South Carolina’s beautiful weather means that there are quite a lot of cyclists and pedestrians on the road. However, not everyone is prepared for the degree of care this requires, in order to drive safely. Bicycle accidents in South Carolina occur far more than in many other states, and one moment of inattention can mean life-changing injuries.
Bicycle Accident Statistics
The Palmetto Cycling Coalition is active statewide, with the aim of instituting a Safe Streets program designed to cut down on cycling injuries and fatalities. According to their statistics, South Carolina ranks 39th in the nation for commuters who walk or cycle to work, and accidents causing deaths and severe injuries of cyclists are common on the roadways.
There is a worrying trend of increased fatality rates for cyclists on South Carolina highways. In 2010, 14 cyclists were killed, versus 11 in 2009. The numbers have stayed similar, with 13 fatalities being reported in 2011 and 2012. This may sound like a low number, but the national average for cyclist fatalities is approximately half that in most years – as low as two per million people, while South Carolina’s has climbed as high as six per million.
Common Types of Accidents
Most cycling injury cases arise out of negligence law, meaning that you must prove that a driver failed to exercise their lawful duty of care toward you as a cyclist (generally, drivers owe pedestrians and cyclists a duty to exercise reasonable care to ensure their safety). However, there are certain fact patterns within negligence law that appear more often than others. Given that bicycles are so much smaller than automobiles, very often, drivers simply do not see them. The most common situations in which accidents occur include:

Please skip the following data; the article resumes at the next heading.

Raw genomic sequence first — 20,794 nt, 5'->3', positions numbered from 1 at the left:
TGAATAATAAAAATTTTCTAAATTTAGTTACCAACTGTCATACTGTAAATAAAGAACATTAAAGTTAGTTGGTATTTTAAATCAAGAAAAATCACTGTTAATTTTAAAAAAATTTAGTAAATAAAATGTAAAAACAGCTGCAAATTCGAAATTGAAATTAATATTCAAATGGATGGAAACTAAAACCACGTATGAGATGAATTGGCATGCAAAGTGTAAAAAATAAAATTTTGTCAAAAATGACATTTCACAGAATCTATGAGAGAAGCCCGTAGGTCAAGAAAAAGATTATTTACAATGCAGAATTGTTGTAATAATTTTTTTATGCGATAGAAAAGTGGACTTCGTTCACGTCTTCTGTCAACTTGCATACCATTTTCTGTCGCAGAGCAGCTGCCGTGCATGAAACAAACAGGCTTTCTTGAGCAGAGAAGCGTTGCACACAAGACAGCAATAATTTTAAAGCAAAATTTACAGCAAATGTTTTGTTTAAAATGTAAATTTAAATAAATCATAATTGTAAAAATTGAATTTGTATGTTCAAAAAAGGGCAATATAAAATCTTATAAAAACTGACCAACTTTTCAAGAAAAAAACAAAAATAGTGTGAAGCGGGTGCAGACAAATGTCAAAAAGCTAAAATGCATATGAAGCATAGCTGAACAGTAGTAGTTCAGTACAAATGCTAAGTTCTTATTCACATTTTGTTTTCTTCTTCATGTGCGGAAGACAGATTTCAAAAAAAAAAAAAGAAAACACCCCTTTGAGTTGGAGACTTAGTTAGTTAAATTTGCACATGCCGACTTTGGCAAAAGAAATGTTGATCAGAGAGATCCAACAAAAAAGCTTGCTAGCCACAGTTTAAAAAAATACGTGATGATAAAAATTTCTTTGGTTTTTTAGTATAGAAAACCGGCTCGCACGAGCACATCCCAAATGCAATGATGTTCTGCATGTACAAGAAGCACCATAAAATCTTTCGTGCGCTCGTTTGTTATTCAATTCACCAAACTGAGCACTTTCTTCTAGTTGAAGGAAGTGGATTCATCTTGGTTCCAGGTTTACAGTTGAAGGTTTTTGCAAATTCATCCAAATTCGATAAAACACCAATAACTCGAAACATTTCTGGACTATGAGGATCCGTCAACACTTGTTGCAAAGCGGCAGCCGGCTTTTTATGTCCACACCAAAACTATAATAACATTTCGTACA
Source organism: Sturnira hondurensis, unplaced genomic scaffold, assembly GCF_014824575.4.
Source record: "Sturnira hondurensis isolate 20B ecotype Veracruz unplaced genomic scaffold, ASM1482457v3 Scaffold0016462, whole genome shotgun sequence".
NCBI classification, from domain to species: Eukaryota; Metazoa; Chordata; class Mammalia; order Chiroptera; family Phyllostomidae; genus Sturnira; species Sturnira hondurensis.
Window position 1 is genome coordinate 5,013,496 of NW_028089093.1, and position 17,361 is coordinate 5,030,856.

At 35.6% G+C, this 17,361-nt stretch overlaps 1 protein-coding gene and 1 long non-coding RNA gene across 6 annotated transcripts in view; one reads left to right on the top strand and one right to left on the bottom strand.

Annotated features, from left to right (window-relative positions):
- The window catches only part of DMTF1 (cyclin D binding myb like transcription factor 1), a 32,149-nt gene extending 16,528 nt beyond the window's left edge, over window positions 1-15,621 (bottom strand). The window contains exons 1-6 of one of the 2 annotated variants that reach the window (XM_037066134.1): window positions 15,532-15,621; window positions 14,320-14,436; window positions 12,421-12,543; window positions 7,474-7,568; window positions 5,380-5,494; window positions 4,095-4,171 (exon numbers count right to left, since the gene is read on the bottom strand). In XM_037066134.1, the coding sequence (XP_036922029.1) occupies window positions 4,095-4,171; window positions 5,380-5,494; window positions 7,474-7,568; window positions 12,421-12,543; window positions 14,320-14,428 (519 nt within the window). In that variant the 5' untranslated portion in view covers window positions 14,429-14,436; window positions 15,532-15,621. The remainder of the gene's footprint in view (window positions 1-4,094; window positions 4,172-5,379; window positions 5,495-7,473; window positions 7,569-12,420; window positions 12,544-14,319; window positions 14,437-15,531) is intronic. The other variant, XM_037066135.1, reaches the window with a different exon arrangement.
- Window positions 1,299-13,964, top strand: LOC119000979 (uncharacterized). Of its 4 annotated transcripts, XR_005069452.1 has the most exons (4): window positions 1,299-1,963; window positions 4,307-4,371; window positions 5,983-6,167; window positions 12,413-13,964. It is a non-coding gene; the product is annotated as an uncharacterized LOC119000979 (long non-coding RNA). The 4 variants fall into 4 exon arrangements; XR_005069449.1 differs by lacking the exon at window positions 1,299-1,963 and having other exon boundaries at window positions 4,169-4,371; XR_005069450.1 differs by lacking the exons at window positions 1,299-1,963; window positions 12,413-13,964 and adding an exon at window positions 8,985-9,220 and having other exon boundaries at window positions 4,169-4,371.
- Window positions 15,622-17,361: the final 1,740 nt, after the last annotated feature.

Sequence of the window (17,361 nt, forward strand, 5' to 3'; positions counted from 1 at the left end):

- A motorist does not notice a cyclist in front of them and fails to stop in time, rear-ending the cyclist.
- A cyclist strikes a door suddenly opened by a motorist in a parked car.
- A motorist makes a turn directly in front of a cyclist, not having seen them beforehand.
- A car pulls out of a driveway without checking behind them, and the cyclist may not have sufficient time to react.
These situations could all conceivably result in a jury finding that a motorist was negligent in causing the cyclist’s injuries. To hold someone liable under a negligence theory, it must be shown that they breached their duty of care. However, it also must be shown that their actions were the direct cause of any harm you suffered.
South Carolina also uses a system called modified comparative fault to assess who should bear the brunt of the blame for a serious accident. In essence, if a fact finder holds that the plaintiff is more at fault for the accident than the defendant, the plaintiff will not be awarded compensation. They may still be held at fault, but as long as their percentage does not outweigh the defendant’s, they will be compensated, but their percentage will be deducted from any award. For example, if a motorist hits a cyclist, and the cyclist is held to be 20% at fault, the cyclist would still prevail, and any award given would be reduced by 20%.
Contact A Bicycle Accident Attorney Today
If you have been in a bicycle accident, chances are you need an experienced attorney to help you handle the load of things to do. The North Charleston bicycle accident attorneys at Callihan & Syracuse are experienced and knowledgeable in this type of law, and we will work hard to give you the best possible odds to receive compensation. Contact us for a free consultation.